has signed a contract to provide wireless broadband service to GRIC Communicationscustomers at its locations in Singapore, specifically 119 McDonald’s restaurant hotspots, as well as future locations in that country. — January 16, 2004
The New York Public Library has had wireless access in 53 branches located in the Bronx (34) and Manhattan (19) since November according to its Web site. Service is free but users have to bring there own computers to use it (the library has other networked computers, however). — January 16, 2004 UPDATE: Contrary to what we said on January 12, Bothell, Wash., north of Seattle, doesn’t have city-wide Wi-Fi. Make that CityWide WiFi, which is the name of the service from WISP Maverick Wireless Corp. — instead its in a 40-mile square area hotzone for the southern Benton County, around the city of Kennewick (we are geographically challenged). Maverick calls its service a “carrier grade, community-wide Wi-Fi network”. Subscribers can get 128kbps connections for $19.95, 512kbps for $34.95, or 1Mbps for $49.95. The network uses 256-bit encryption for security with an authentication scheme. — January 15, 2004 StarBand, the two-way satellite service used for home Internet access, is getting into the hotspot backhaul business. They’re partnering with NomadISP of Boise, Idaho, to get NomadISP’s AH-1 “Anywhere Hotspot” service in areas hard to reach with cable, such as RV parks and truck stops. StarBand’s dealers will offer the AH-1 service, which provides pay-per-use and monthly fees. Systems will be available in the spring and will cost about $1,995 for all the equipment, plus $189 per month on contract or $289 a month without a contract. — January 14, 2004 Passing through Kansas City International Airport in Missouri while flying American Airlines? If you’re in the Admiral’s Club, stop by the new club facility at Gate 79 in Terminal C — it comes complete with T-Mobile Hotspot service. — January 14, 2004 Matrix Networks of Portland, Ore., says its providing its cleverly named G-WIS (Guest Wireless Internet Service) in ten properties around Oregon and Washington state owned by Phoenix Inn Suites (all the rooms are large and filled with amentities). The service will cover 700 rooms in total plus common areas, and will be completely complimentary to users. January 14, 2004 ComputerWorld is reporting that a new startup in Mountain View, Calif., is hoping to use Wi-Fi to provide a “nationwide broadband network” targeting residential areas. The company, MetroFi , is run by a former Covad founder. The plan is to use 802.11g/b and specialized smart antennas to connect to users and have the backhaul handled by a combination of high-speed wireless and fiber optic connections. The company’s first deployment is intended for MetroFi’s home in Silicon Valley. — January 14, 2004 Wi-FI is invading the capital: DC Access, an ISP in Washington, said today that it has installed several Wi-Fi antennas on multi-tenant units (MTUs; that’s what we used to call apartment and office buildings) to bring wireless broadband to occupants. The company is negotiating with the building owners and managers to get the space they need on rooftops to do further installations, and they’re looking for more partners (hint, hint). The high-powered antennas do what DC Access calls “outdoor Wi-Fi” — essentially high-powered signals — to send and receive to buildings. It offers subscribers speeds up to 800Kbps. — January 12, 2004 McDonalds — and now the new McCafé coffee shops opening in select markets around the US — are going Wi-Fi at a steady pace. Wayport, for example, just opened a couple new locations in Raleigh, N.C. But the big news for McDonald’s Wi-Fi is across the pond. BT OpenZone, the hotspot end of British Telecom, will be providing service in 561 fast-food locations by March (more than they currently have in the whole of the United States) with 250 to be deployed by the end of this month. BT wants to have 4000 spots running in the UK by the summer and is thus picking up the McDonald’s installation bill itself, but will share promotion duties with Mickey D’s. Anyone in Britain looking to try the service should check in April, when they’ll offer a full week of free access at all locations. — January 8, 2004 Canada’s largest convention center has unveiled a new wireless network that it says can provide seamless, simultaneous coverage to more than 1,000 users. Visitors to the Metro Toronto Convention Centre can buy either one-hour or 24-hour access cards to use with their Wi-Fi-enabled mobile devices (the network supports all three 802.11 flavors: a, b, and g), and Internet kiosks will be available for those traveling without a laptop or PDA.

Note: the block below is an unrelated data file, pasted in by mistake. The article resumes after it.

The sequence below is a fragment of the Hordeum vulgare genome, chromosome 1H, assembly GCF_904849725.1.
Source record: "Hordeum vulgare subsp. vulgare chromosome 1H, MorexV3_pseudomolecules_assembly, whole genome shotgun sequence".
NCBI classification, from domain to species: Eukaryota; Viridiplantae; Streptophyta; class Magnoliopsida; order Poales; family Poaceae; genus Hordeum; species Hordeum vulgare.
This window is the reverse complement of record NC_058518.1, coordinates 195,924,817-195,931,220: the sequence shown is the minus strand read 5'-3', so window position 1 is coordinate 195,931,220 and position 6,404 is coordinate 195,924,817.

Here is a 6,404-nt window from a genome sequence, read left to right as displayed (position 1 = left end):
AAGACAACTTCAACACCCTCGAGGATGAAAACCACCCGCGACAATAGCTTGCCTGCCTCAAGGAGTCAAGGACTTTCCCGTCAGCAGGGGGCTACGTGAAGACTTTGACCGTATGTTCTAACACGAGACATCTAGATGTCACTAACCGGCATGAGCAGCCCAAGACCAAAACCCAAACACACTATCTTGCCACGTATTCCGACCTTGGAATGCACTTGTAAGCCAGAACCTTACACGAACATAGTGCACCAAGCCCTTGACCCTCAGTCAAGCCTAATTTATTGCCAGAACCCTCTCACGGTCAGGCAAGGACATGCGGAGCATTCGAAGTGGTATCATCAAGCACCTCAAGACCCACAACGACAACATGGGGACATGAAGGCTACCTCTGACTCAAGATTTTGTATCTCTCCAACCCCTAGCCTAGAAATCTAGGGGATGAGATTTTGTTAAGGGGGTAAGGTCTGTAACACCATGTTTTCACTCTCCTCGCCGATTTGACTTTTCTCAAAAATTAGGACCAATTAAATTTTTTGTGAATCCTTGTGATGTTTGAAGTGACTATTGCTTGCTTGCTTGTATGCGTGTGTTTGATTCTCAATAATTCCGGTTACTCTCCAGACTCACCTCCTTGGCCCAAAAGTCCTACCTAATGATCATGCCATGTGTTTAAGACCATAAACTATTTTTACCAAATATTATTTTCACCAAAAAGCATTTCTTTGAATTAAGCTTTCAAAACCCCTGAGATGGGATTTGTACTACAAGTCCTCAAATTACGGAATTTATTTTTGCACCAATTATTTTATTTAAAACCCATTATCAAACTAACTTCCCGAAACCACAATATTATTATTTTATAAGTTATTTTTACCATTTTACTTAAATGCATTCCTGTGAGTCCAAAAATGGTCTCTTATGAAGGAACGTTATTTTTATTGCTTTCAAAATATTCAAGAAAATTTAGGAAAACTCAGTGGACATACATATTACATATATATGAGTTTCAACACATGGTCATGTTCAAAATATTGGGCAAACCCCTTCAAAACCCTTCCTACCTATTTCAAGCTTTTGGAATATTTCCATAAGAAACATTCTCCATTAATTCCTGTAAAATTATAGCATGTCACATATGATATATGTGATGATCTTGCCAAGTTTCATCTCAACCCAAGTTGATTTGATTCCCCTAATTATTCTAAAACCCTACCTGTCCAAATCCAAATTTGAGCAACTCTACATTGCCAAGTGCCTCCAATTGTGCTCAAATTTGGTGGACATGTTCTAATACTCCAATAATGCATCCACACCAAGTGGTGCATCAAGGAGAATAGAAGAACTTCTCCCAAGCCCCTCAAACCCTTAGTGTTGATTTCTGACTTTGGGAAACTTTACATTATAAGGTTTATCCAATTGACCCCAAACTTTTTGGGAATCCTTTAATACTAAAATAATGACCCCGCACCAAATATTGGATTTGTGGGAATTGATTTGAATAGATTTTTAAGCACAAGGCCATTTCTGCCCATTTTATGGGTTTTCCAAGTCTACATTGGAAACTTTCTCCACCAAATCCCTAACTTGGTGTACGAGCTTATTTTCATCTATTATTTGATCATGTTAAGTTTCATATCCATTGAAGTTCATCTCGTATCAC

The MTCC, home to Comdex Canada and the Toronto International Auto Show, is spread out over six city blocks, making the WLAN installation challenging. The venue collaborated with Waltham, Mass.-based Chantry Networks on the project. According to the company, a key feature of the new WLAN is “virtualization,” which enables the MTCC to securely partition its wireless network into as many as 50 separate virtual sub-networks. Chantry has installed 25 access points at the center so far. — January 6, 2004